Levels of Selectio1

Levels of Selectio1 - In past biologists often spoke of...

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Levels of Selection Second important clarification of adaptation concept has to do with what is called "levels of selection problem" Key issue here is, What level of biological organization (gene, cell, organ, individual, group, population, species, ecosystem, biosphere. ..) are adaptations generally designed to benefit? Darwin had no workable mechanism of inheritance, but the discovery of genes as the primary mechanism of inheritance in organic evolution had many profound consequences for evolutionary theory, including a clarification of the levels of selection issue In particular, linkage of natural selection theory to Mendelian inheritance provided answer to query "survival of the fittest what ?" The ultimate answer is, the fittest gene or gene combination; but of course genes express their fitness (i.e., relative rates of replication) thru their phenotypic effects But what kind of phenotypic effects will be favored by natural selection?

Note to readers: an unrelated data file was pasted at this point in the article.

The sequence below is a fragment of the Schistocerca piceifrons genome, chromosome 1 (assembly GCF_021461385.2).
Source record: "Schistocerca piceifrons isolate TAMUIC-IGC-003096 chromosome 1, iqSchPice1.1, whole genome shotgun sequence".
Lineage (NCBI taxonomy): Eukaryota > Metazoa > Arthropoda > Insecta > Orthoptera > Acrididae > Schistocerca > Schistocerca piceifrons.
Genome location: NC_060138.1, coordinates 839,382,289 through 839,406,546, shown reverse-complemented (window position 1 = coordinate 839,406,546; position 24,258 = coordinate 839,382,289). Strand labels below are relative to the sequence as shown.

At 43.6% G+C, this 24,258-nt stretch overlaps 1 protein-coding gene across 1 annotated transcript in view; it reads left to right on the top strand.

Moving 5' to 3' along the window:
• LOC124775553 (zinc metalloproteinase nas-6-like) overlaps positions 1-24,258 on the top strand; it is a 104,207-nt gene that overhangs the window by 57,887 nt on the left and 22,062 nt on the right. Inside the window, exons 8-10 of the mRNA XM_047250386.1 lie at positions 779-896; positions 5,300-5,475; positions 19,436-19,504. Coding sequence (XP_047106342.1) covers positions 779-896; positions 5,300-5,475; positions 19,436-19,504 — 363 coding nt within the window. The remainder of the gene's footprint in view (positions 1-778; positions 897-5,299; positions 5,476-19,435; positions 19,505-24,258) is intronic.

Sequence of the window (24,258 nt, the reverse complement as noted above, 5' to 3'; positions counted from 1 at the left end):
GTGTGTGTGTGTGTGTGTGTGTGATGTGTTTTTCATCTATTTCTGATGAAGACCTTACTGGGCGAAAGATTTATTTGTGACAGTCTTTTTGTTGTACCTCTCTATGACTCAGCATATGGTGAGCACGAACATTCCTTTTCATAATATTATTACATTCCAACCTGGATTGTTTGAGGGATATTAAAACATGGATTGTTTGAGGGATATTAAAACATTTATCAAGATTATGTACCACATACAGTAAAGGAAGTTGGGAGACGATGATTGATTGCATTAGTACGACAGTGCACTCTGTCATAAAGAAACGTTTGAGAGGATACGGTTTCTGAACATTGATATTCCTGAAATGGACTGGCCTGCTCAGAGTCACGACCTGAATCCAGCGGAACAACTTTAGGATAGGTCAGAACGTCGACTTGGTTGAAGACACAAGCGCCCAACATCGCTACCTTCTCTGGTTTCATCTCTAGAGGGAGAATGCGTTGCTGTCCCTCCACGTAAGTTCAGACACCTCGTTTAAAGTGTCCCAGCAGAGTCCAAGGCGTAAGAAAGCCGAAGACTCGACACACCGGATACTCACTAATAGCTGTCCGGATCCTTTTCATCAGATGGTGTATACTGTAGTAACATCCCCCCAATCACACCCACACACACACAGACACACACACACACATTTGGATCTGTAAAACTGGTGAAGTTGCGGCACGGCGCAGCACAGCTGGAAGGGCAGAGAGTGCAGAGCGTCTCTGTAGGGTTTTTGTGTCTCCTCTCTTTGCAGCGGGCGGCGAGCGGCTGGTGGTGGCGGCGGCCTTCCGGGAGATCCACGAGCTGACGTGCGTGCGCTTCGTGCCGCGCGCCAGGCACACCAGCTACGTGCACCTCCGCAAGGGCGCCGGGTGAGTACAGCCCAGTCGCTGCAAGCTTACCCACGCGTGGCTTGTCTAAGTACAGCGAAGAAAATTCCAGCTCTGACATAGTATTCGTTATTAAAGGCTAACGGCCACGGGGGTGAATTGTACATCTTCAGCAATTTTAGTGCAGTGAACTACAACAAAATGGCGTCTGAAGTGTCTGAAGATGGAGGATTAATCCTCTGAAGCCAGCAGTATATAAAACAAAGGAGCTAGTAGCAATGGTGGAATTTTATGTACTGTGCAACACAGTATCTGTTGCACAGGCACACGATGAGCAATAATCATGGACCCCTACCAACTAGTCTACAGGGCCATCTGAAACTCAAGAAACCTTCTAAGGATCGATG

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Unformatted text preview: In past, biologists often spoke of evolved traits as serving "the good of the species," or even the stability of ecosystems; but there is no basis in evol. biology for supposing that natural selection favors any trait for that reason That's because selection acts via differential fitness of heritable variants, and this process works much more rapidly and effectively on variants that affect individual survival and reproduction than those that affect populations, species, or higher-level categories Thus, in most cases individual-level selection outpaces any higher-level selection To see why, consider example of population regulation discussed by Irons (pp 11-12) If population increases beyond the sustainable limits, it will overharvest its food, and perhaps crash to low levels or even go extinct So wouldn't natural selection favor populations that limit size to sustainable level?...
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